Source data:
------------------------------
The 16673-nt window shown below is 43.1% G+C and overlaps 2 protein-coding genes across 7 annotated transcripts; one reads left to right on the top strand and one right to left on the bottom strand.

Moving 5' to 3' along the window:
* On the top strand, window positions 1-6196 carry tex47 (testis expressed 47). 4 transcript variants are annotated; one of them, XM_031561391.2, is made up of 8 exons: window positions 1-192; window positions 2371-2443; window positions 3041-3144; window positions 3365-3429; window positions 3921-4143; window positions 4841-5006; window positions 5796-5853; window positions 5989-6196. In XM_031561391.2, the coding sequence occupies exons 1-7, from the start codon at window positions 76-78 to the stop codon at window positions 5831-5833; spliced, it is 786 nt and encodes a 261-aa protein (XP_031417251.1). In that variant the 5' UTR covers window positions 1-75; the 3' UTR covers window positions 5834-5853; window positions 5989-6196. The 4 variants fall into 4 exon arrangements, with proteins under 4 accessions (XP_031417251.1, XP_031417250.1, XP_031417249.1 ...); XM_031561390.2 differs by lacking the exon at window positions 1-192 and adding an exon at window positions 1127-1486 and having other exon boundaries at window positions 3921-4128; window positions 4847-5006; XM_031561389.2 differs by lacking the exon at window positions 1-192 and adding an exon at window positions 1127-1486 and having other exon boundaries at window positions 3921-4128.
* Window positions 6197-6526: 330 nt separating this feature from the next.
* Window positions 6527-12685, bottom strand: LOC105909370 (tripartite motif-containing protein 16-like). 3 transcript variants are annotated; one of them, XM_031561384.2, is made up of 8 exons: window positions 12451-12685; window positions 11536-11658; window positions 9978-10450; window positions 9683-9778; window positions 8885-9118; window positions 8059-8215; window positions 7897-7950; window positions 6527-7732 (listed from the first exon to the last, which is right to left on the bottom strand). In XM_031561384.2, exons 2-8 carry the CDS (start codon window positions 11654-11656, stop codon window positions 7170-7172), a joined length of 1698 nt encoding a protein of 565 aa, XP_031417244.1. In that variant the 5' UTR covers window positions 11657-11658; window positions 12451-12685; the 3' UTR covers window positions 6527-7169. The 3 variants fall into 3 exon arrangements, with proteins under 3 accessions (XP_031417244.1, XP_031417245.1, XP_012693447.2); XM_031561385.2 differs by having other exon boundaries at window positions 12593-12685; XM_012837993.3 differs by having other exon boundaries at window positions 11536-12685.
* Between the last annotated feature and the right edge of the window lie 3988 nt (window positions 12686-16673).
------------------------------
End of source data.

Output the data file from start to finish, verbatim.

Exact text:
The 16673-nt window shown below is 43.1% G+C and overlaps 2 protein-coding genes across 7 annotated transcripts; one reads left to right on the top strand and one right to left on the bottom strand.

Moving 5' to 3' along the window:
* On the top strand, window positions 1-6196 carry tex47 (testis expressed 47). 4 transcript variants are annotated; one of them, XM_031561391.2, is made up of 8 exons: window positions 1-192; window positions 2371-2443; window positions 3041-3144; window positions 3365-3429; window positions 3921-4143; window positions 4841-5006; window positions 5796-5853; window positions 5989-6196. In XM_031561391.2, the coding sequence occupies exons 1-7, from the start codon at window positions 76-78 to the stop codon at window positions 5831-5833; spliced, it is 786 nt and encodes a 261-aa protein (XP_031417251.1). In that variant the 5' UTR covers window positions 1-75; the 3' UTR covers window positions 5834-5853; window positions 5989-6196. The 4 variants fall into 4 exon arrangements, with proteins under 4 accessions (XP_031417251.1, XP_031417250.1, XP_031417249.1 ...); XM_031561390.2 differs by lacking the exon at window positions 1-192 and adding an exon at window positions 1127-1486 and having other exon boundaries at window positions 3921-4128; window positions 4847-5006; XM_031561389.2 differs by lacking the exon at window positions 1-192 and adding an exon at window positions 1127-1486 and having other exon boundaries at window positions 3921-4128.
* Window positions 6197-6526: 330 nt separating this feature from the next.
* Window positions 6527-12685, bottom strand: LOC105909370 (tripartite motif-containing protein 16-like). 3 transcript variants are annotated; one of them, XM_031561384.2, is made up of 8 exons: window positions 12451-12685; window positions 11536-11658; window positions 9978-10450; window positions 9683-9778; window positions 8885-9118; window positions 8059-8215; window positions 7897-7950; window positions 6527-7732 (listed from the first exon to the last, which is right to left on the bottom strand). In XM_031561384.2, exons 2-8 carry the CDS (start codon window positions 11654-11656, stop codon window positions 7170-7172), a joined length of 1698 nt encoding a protein of 565 aa, XP_031417244.1. In that variant the 5' UTR covers window positions 11657-11658; window positions 12451-12685; the 3' UTR covers window positions 6527-7169. The 3 variants fall into 3 exon arrangements, with proteins under 3 accessions (XP_031417244.1, XP_031417245.1, XP_012693447.2); XM_031561385.2 differs by having other exon boundaries at window positions 12593-12685; XM_012837993.3 differs by having other exon boundaries at window positions 11536-12685.
* Between the last annotated feature and the right edge of the window lie 3988 nt (window positions 12686-16673).